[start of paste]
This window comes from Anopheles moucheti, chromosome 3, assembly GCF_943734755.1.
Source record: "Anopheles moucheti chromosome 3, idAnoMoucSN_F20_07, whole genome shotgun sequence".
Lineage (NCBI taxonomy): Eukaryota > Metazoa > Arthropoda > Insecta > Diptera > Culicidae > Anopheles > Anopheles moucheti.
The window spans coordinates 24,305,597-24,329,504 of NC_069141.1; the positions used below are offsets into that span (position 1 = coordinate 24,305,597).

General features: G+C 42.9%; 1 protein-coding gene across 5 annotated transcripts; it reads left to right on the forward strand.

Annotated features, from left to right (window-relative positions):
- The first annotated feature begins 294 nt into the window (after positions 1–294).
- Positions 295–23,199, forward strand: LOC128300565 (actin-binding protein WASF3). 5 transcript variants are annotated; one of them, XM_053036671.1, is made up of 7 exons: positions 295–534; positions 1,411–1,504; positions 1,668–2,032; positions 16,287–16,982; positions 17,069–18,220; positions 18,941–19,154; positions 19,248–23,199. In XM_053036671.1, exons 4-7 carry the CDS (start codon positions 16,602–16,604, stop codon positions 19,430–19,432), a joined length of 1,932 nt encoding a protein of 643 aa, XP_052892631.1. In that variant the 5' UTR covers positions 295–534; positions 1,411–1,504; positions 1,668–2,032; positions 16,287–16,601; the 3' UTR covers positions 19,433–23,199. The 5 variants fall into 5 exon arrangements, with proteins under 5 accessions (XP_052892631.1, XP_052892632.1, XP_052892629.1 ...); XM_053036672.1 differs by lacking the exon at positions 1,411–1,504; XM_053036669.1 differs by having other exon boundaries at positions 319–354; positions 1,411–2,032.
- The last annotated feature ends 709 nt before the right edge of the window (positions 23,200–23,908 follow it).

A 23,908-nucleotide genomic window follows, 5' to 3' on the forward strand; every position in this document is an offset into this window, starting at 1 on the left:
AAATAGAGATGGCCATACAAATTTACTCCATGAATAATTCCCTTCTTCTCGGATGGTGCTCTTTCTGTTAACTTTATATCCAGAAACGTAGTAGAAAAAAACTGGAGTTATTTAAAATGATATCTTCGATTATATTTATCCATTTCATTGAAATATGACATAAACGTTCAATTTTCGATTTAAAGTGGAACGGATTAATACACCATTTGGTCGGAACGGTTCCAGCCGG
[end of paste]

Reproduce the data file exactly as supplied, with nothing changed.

This window comes from Anopheles moucheti, chromosome 3, assembly GCF_943734755.1.
Source record: "Anopheles moucheti chromosome 3, idAnoMoucSN_F20_07, whole genome shotgun sequence".
Lineage (NCBI taxonomy): Eukaryota > Metazoa > Arthropoda > Insecta > Diptera > Culicidae > Anopheles > Anopheles moucheti.
The window spans coordinates 24,305,597-24,329,504 of NC_069141.1; the positions used below are offsets into that span (position 1 = coordinate 24,305,597).

General features: G+C 42.9%; 1 protein-coding gene across 5 annotated transcripts; it reads left to right on the forward strand.

Annotated features, from left to right (window-relative positions):
- The first annotated feature begins 294 nt into the window (after positions 1–294).
- Positions 295–23,199, forward strand: LOC128300565 (actin-binding protein WASF3). 5 transcript variants are annotated; one of them, XM_053036671.1, is made up of 7 exons: positions 295–534; positions 1,411–1,504; positions 1,668–2,032; positions 16,287–16,982; positions 17,069–18,220; positions 18,941–19,154; positions 19,248–23,199. In XM_053036671.1, exons 4-7 carry the CDS (start codon positions 16,602–16,604, stop codon positions 19,430–19,432), a joined length of 1,932 nt encoding a protein of 643 aa, XP_052892631.1. In that variant the 5' UTR covers positions 295–534; positions 1,411–1,504; positions 1,668–2,032; positions 16,287–16,601; the 3' UTR covers positions 19,433–23,199. The 5 variants fall into 5 exon arrangements, with proteins under 5 accessions (XP_052892631.1, XP_052892632.1, XP_052892629.1 ...); XM_053036672.1 differs by lacking the exon at positions 1,411–1,504; XM_053036669.1 differs by having other exon boundaries at positions 319–354; positions 1,411–2,032.
- The last annotated feature ends 709 nt before the right edge of the window (positions 23,200–23,908 follow it).

A 23,908-nucleotide genomic window follows, 5' to 3' on the forward strand; every position in this document is an offset into this window, starting at 1 on the left:
AAATAGAGATGGCCATACAAATTTACTCCATGAATAATTCCCTTCTTCTCGGATGGTGCTCTTTCTGTTAACTTTATATCCAGAAACGTAGTAGAAAAAAACTGGAGTTATTTAAAATGATATCTTCGATTATATTTATCCATTTCATTGAAATATGACATAAACGTTCAATTTTCGATTTAAAGTGGAACGGATTAATACACCATTTGGTCGGAACGGTTCCAGCCGG